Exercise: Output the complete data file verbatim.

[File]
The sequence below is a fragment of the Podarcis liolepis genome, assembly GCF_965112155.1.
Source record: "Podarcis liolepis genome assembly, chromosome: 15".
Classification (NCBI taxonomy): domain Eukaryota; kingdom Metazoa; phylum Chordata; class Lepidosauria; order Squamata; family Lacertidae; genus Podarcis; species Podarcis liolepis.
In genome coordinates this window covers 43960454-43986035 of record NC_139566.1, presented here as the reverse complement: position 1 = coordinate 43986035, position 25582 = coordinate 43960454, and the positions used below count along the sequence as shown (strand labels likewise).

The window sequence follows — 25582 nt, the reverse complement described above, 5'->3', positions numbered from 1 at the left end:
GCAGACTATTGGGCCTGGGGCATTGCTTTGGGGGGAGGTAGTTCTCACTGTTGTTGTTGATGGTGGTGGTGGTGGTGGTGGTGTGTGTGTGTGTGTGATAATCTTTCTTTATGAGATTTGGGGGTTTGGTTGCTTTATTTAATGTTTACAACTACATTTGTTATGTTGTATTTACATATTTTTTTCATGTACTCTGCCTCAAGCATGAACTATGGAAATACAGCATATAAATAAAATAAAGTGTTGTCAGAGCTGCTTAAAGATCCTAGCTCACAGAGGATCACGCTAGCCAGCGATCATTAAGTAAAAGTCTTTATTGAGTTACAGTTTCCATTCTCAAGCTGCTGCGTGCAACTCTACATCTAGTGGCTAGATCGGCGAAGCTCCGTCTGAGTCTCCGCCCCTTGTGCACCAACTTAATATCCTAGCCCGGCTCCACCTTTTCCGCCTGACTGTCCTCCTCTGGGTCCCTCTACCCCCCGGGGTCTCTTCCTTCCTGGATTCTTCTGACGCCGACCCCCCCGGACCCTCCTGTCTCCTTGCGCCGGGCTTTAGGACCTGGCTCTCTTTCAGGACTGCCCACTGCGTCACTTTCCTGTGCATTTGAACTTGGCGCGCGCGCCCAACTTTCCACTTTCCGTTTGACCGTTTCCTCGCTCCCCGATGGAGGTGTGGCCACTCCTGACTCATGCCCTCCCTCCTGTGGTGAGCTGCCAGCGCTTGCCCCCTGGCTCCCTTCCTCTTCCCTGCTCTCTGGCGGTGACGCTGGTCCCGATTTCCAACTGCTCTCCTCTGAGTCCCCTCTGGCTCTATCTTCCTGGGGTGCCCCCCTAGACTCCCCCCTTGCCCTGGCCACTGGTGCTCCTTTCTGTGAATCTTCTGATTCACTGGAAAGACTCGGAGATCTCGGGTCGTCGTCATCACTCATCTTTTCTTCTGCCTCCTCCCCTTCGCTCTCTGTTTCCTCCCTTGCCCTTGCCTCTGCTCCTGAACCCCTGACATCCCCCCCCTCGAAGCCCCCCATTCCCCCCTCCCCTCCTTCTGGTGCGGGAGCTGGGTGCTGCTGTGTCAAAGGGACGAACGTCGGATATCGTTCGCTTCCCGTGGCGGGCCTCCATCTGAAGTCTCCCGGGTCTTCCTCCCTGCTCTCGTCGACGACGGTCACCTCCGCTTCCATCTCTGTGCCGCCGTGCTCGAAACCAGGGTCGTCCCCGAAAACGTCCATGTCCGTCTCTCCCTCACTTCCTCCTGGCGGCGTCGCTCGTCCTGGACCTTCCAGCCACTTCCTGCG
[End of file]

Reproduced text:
The sequence below is a fragment of the Podarcis liolepis genome, assembly GCF_965112155.1.
Source record: "Podarcis liolepis genome assembly, chromosome: 15".
Classification (NCBI taxonomy): domain Eukaryota; kingdom Metazoa; phylum Chordata; class Lepidosauria; order Squamata; family Lacertidae; genus Podarcis; species Podarcis liolepis.
In genome coordinates this window covers 43960454-43986035 of record NC_139566.1, presented here as the reverse complement: position 1 = coordinate 43986035, position 25582 = coordinate 43960454, and the positions used below count along the sequence as shown (strand labels likewise).

The window sequence follows — 25582 nt, the reverse complement described above, 5'->3', positions numbered from 1 at the left end:
GCAGACTATTGGGCCTGGGGCATTGCTTTGGGGGGAGGTAGTTCTCACTGTTGTTGTTGATGGTGGTGGTGGTGGTGGTGGTGTGTGTGTGTGTGTGATAATCTTTCTTTATGAGATTTGGGGGTTTGGTTGCTTTATTTAATGTTTACAACTACATTTGTTATGTTGTATTTACATATTTTTTTCATGTACTCTGCCTCAAGCATGAACTATGGAAATACAGCATATAAATAAAATAAAGTGTTGTCAGAGCTGCTTAAAGATCCTAGCTCACAGAGGATCACGCTAGCCAGCGATCATTAAGTAAAAGTCTTTATTGAGTTACAGTTTCCATTCTCAAGCTGCTGCGTGCAACTCTACATCTAGTGGCTAGATCGGCGAAGCTCCGTCTGAGTCTCCGCCCCTTGTGCACCAACTTAATATCCTAGCCCGGCTCCACCTTTTCCGCCTGACTGTCCTCCTCTGGGTCCCTCTACCCCCCGGGGTCTCTTCCTTCCTGGATTCTTCTGACGCCGACCCCCCCGGACCCTCCTGTCTCCTTGCGCCGGGCTTTAGGACCTGGCTCTCTTTCAGGACTGCCCACTGCGTCACTTTCCTGTGCATTTGAACTTGGCGCGCGCGCCCAACTTTCCACTTTCCGTTTGACCGTTTCCTCGCTCCCCGATGGAGGTGTGGCCACTCCTGACTCATGCCCTCCCTCCTGTGGTGAGCTGCCAGCGCTTGCCCCCTGGCTCCCTTCCTCTTCCCTGCTCTCTGGCGGTGACGCTGGTCCCGATTTCCAACTGCTCTCCTCTGAGTCCCCTCTGGCTCTATCTTCCTGGGGTGCCCCCCTAGACTCCCCCCTTGCCCTGGCCACTGGTGCTCCTTTCTGTGAATCTTCTGATTCACTGGAAAGACTCGGAGATCTCGGGTCGTCGTCATCACTCATCTTTTCTTCTGCCTCCTCCCCTTCGCTCTCTGTTTCCTCCCTTGCCCTTGCCTCTGCTCCTGAACCCCTGACATCCCCCCCCTCGAAGCCCCCCATTCCCCCCTCCCCTCCTTCTGGTGCGGGAGCTGGGTGCTGCTGTGTCAAAGGGACGAACGTCGGATATCGTTCGCTTCCCGTGGCGGGCCTCCATCTGAAGTCTCCCGGGTCTTCCTCCCTGCTCTCGTCGACGACGGTCACCTCCGCTTCCATCTCTGTGCCGCCGTGCTCGAAACCAGGGTCGTCCCCGAAAACGTCCATGTCCGTCTCTCCCTCACTTCCTCCTGGCGGCGTCGCTCGTCCTGGACCTTCCAGCCACTTCCTGCG